Tips to help your emotional wellness woes
With everything going on in the world at the moment you might be feeling your mood change often, and that’s ok! While you’ve probably heard many people saying they’re trying to ‘stay positive’, it can sometimes be easier said than done and if, like us, you’ve been struggling to figure out how to process what you’re feeling, we’ve got some tips that we hope will help with some of the emotional woes we’ve all been feeling.
There’s no doubt that this period is making a lot of us feel vulnerable. Whether you’re feeling it physically or mentally, it can have a toll on your emotional wellbeing. Finding comfort in things can be a way to help you feel safer and a little less exposed. Here are a few things the Bach Team suggest:
- Make sure your home feels cosy and comforting: snuggle under some blankets, light some candles, bake a cake or even play fireplace sounds on your laptop. While blankets, fairy lights and the smell of baking might traditionally be associated with winter, there’s no reason to tuck away cosy winter items just yet. If they can bring comfort when days are dark and cold, they can probably bring a little comfort when days are uncertain and challenging.
- Self-care: taking time for yourself is always important, and as we’re all cooped up at home, there’s even more time to focus on ourselves and do things we know make us happy. Whether that’staking a bath or watching a cheesy, feel-good movie and eating popcorn, try to find a way to feel comfortable while focusing on you. Here’s a list of feel-good movies in case you need a little inspo.
- Let it out: just as you would go to your parents’ bedroom when you woke up from a nightmare as a kid, talking to someone close to you when you feel unsafe or vulnerable can bring comfort. Talk to your family or pick up the phone to your best friend. If you can’t talk to anyone, then try writing your feelings down in a journal –it could help you process them and feel a little safer.
While a lot of us might be on lockdown with our families or flatmates, being physically cut off from others can be challenging. Thankfully, modern technology has provided some kind of a solution to this. Here’s a ranking of the best video apps so you can stay connected with everyone you love (and maybe even some people you don’t know on Houseparty!) Though a long catch-up is always nice, if you don’t have anything specific to talk about but still want human contact, playing games can be a fun way to stay connected. You could set up a weekly virtual pub quiz with your friends or use Houseparty’s in-app games.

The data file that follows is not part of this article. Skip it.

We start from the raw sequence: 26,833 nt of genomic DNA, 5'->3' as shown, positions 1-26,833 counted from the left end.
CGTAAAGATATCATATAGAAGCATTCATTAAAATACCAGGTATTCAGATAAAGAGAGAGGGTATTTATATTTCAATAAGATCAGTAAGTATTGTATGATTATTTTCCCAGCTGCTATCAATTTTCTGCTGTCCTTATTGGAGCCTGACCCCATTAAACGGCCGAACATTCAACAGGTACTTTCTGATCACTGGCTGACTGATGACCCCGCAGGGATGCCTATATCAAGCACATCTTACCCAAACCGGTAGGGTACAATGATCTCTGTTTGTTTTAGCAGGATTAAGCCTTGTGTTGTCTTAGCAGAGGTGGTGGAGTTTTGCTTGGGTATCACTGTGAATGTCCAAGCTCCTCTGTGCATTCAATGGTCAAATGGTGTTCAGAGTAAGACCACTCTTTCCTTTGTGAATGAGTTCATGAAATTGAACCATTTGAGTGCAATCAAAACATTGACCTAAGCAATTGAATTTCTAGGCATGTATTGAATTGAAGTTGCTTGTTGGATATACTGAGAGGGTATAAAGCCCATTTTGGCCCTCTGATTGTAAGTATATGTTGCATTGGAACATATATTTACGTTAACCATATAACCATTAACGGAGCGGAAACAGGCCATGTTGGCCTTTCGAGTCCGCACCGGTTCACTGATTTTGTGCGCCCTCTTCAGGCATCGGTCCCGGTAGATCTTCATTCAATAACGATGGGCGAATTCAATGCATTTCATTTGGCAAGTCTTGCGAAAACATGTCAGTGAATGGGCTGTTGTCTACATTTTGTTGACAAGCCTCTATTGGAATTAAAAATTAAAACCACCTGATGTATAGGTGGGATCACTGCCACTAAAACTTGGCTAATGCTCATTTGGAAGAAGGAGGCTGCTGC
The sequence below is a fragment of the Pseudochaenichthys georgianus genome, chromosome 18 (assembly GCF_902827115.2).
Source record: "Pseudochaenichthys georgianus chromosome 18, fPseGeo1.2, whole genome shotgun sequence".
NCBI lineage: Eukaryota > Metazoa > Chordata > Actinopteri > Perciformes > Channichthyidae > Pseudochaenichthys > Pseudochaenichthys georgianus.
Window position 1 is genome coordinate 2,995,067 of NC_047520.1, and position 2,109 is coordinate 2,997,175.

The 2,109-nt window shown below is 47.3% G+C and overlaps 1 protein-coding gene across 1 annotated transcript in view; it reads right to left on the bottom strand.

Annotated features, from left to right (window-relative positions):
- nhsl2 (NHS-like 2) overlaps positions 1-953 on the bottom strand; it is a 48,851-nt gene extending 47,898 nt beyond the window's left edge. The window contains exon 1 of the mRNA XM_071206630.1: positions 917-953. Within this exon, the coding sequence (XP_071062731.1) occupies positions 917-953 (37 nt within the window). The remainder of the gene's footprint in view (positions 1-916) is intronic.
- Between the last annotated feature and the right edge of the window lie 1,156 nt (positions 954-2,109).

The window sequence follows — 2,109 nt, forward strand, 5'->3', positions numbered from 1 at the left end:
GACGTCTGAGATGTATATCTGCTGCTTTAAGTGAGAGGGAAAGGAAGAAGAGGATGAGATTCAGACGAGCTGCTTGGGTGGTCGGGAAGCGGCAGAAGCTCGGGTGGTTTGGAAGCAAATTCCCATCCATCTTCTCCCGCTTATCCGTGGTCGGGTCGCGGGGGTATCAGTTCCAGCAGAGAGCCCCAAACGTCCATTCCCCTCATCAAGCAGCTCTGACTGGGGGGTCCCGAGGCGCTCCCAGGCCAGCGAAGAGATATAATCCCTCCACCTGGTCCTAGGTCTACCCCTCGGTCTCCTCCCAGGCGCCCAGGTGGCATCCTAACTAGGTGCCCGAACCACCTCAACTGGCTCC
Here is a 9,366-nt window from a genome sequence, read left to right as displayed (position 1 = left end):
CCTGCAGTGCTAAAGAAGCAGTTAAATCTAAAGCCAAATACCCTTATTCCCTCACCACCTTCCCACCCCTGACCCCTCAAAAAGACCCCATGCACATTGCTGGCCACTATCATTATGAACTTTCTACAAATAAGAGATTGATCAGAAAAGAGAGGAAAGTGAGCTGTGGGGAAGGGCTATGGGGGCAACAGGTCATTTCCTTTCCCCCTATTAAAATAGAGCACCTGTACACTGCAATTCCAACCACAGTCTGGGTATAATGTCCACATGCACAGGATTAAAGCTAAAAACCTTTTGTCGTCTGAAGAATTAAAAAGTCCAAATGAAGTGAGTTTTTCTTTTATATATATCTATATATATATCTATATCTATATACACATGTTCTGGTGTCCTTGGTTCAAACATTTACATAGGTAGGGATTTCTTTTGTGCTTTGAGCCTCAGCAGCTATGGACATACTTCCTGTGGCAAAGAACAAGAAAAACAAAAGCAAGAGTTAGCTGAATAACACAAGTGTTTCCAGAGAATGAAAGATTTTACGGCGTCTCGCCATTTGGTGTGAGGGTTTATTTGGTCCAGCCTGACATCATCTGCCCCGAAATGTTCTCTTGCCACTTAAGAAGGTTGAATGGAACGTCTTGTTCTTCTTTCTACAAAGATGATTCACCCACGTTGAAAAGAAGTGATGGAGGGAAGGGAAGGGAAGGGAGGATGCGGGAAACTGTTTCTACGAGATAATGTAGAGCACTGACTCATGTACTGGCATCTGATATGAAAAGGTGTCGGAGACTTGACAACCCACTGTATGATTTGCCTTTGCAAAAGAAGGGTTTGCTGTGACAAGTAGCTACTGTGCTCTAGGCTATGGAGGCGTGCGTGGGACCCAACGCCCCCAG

Anger or feeling overwhelmed
Being overwhelmed or a feeling angry is totally normal at the moment, but they’re never nice things to experience, so here are a few things we hope might help. Firstly, slow down and focus on your breathing. Breathe in for fourcounts, and out for four. Then, listen to some calming music and close your eyes, allowing your breath to settle. We’ve found soft piano music to be quite calming.Listening to just one instrument will allow you to focus on one thing, appreciate the melody and avoid being overwhelmed by too many sounds. Practicing meditation regularly can also help process certain emotions. Apps like Headspace, Aura and Calm are great for beginners, but here’s a link to The Honest Guys’free meditation playlist on YouTube if you’d like to try it out.
Being inside all day is enough to get anyone feeling restless and whether you were a regular gym-goer, a runner or a stroller, it’s likely your activity levels have decreased since isolation began. We’ve been trying to change up our workouts regularly so that we don’t get bored. Pilates, power yoga, yin yoga, HIIT, resistance band workouts, barre: these are a few of the many types of workouts you can find for free on YouTube! Though getting into a routine is great, try changing the time at which you exercise to help you feel a little less restless. If you’re sitting at a desk all day, make sure you are getting up every hour for 5-10 minutes. Stretch your legs, walk around the house or make a cup of tea.
Good food has got to be one of life’s greatest joys –even just the smell of cookies or sizzling garlic can be enough to put a smile on anyone’s face. If you’re feeling sad, take an hour or two to make a recipe you’ve never tried or make some healthy snacks, such as homemade granola. If you don’t feel like cooking, we’ve heard laughing can do wonders. Watch a comedy show or play a silly game with your family such as Heads Up to get you giggling in no time.